I'm going to Europe but I don't know where

alfrescodining

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Hi everyone

I'm planning a 4 week skiing trip to Europe in January or February. So far I'm planning on going to Switzerland and maybe Austria too.

I have no idea about it though. Is there anything I should know about skiing in Europe? I've been skiing 5 times, and I'm comfortable with all runs, and small terrain parks. Will I need "powder skis"? (I have no idea what they are)

What are the best resorts in Switzerland and Austria? And what are the biggest? I've heard of somewhere with a 28km run - does anyone know where that is?

What should I expect to pay for accomodation and lift tickets?


Cheers!
 

main street

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Surely this has to be a piss take.

Skiied 5 times & you're comfortable everywhere (including black runs one must assume),..... & yet you have no clue as to what powder ski's are ?

Happy to be proved wrong here, but there's something not quite right about this....
 

sara777

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Might be wrong, as the OP also posted in equipment re: skiing boots and that all went well. However he mentioned in that thread he skied 3x , and already skied some black runs and terrain park?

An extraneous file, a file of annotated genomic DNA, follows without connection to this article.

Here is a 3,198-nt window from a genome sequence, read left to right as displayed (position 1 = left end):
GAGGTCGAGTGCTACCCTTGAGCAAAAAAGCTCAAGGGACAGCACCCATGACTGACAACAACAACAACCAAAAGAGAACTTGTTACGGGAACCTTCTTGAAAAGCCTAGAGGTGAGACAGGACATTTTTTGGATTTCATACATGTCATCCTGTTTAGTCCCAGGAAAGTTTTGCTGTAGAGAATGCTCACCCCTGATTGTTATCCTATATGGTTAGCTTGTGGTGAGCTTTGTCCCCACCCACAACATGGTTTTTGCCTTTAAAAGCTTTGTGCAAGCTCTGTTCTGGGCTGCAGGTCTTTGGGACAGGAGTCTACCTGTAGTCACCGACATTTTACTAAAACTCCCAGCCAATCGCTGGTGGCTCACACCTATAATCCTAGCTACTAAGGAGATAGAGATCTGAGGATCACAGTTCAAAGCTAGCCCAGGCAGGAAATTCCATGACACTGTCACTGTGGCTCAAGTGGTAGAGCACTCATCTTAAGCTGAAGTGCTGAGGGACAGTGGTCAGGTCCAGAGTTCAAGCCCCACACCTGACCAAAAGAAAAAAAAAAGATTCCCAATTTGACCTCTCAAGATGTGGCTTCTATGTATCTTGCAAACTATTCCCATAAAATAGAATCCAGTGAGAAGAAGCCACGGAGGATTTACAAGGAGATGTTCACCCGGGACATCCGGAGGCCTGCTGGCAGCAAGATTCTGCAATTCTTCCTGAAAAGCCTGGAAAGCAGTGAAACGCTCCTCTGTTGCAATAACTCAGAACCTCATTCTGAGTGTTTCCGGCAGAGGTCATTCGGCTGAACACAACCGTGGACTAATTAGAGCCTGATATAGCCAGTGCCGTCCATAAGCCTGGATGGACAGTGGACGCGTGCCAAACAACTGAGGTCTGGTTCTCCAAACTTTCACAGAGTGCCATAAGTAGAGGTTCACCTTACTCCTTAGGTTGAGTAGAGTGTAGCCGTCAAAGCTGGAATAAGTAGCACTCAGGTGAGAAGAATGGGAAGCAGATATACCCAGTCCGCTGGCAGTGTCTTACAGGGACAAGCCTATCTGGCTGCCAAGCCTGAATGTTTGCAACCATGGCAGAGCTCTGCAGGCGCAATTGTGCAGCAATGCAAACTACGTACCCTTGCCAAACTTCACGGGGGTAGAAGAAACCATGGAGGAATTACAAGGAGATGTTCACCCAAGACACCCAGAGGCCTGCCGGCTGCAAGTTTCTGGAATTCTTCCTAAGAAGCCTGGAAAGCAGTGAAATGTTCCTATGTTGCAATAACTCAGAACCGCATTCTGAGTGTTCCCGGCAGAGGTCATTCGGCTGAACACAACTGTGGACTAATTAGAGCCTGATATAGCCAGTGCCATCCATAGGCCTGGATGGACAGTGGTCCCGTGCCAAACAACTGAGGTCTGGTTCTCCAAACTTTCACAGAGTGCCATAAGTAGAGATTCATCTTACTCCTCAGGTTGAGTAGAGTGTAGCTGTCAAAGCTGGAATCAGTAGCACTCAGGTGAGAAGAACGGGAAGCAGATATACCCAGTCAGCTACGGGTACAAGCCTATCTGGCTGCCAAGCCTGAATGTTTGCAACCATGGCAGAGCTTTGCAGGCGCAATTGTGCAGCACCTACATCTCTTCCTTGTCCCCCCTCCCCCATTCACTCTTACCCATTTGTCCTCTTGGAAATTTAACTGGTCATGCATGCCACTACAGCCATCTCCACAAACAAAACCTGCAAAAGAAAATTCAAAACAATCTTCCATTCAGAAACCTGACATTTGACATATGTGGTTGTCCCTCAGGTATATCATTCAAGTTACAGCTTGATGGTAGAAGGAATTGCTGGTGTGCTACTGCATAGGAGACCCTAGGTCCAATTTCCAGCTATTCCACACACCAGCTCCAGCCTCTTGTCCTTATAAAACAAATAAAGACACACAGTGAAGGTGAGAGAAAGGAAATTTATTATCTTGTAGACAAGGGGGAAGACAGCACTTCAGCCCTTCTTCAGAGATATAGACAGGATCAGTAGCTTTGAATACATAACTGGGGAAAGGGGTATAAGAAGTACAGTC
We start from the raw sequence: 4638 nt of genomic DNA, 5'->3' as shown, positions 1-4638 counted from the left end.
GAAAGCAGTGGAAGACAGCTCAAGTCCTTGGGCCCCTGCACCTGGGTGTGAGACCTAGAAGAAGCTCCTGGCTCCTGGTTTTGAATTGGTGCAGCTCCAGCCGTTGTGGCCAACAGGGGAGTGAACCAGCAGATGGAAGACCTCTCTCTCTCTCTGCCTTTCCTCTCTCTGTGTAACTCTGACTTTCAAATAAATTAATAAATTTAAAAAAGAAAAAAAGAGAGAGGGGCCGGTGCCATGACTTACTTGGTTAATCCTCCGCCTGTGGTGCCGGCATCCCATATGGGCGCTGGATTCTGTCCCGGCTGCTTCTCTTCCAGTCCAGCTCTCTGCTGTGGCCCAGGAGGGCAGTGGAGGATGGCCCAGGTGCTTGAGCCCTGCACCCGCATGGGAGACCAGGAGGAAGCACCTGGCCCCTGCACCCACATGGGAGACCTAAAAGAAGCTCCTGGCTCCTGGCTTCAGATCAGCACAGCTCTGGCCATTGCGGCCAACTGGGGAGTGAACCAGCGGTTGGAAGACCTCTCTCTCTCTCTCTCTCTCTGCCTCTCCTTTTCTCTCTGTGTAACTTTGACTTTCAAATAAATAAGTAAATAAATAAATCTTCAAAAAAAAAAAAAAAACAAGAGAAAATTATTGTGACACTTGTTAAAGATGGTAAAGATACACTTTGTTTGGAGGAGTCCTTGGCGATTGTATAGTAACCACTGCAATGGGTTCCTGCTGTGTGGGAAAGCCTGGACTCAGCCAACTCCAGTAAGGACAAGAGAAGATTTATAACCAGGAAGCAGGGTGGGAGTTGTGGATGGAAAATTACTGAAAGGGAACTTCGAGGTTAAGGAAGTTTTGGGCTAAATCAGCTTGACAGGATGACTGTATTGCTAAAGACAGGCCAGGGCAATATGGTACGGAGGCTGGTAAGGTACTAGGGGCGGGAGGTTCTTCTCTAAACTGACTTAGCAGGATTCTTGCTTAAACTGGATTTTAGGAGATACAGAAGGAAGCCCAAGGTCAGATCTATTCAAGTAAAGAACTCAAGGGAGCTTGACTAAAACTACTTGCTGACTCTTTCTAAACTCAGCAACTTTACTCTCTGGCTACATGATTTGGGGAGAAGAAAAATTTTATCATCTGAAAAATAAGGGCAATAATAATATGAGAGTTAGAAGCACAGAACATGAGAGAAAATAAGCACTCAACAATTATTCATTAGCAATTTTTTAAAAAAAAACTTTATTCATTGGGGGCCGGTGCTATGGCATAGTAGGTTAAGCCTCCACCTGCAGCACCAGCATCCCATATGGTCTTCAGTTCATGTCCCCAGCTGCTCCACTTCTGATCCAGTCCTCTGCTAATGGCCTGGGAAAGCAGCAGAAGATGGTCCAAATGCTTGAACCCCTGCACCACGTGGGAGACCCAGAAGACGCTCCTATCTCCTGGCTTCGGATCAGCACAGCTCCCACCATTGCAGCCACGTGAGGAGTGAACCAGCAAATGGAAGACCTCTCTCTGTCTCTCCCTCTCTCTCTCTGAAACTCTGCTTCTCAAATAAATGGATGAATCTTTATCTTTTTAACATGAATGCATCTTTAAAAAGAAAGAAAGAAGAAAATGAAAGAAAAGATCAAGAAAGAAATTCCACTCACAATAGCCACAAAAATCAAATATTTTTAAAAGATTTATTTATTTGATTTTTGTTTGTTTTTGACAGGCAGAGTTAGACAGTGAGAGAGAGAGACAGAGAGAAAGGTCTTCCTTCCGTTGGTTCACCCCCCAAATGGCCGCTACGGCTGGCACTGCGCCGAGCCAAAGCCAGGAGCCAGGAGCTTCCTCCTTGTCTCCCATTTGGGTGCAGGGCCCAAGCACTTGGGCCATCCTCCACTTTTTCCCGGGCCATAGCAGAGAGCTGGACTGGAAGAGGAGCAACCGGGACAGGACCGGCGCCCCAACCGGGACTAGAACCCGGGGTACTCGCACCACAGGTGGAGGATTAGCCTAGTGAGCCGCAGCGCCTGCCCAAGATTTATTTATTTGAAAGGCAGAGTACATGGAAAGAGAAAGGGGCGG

confused.gif


Dude, if you skied only 5x, work on your skills on blue runs, get lessons and don't worry about the blacks yet. You don't need powder skis if you are just beginning, you need the technical side first, and you won't learn it on fat skis. You can always hire fat skis in Europe when you feel you progressed enough to go off piste.

Anywhere in Europe is good, depends what your budget is, if you have family etc. Google european ski destination, look what they have to suit your needs - family friendly?, mostly intermediate?, do you want night life? etc.... Switzerland and Austria are good to start with.
 
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LMB

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You call always consider one of these European resorts...
aerial.jpg


4290_5_lg.jpg


inspiring-snowsport-centre%20(1).jpg
 
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alfrescodining

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ok some weird responses there but thanks to those who replied.

I'm after resorts in Switzerland/Austria with a large amount of runs (big resorts). Hopefully 3 or 4. I want to spend 4-5 days at each, and in between, visit some cities.

Can anyone recommend any specific places to go?
 
H

Hacski

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alfrescodining said:
...Can anyone recommend any specific places to go? ...
Might want to rephrase that question.
 
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LMB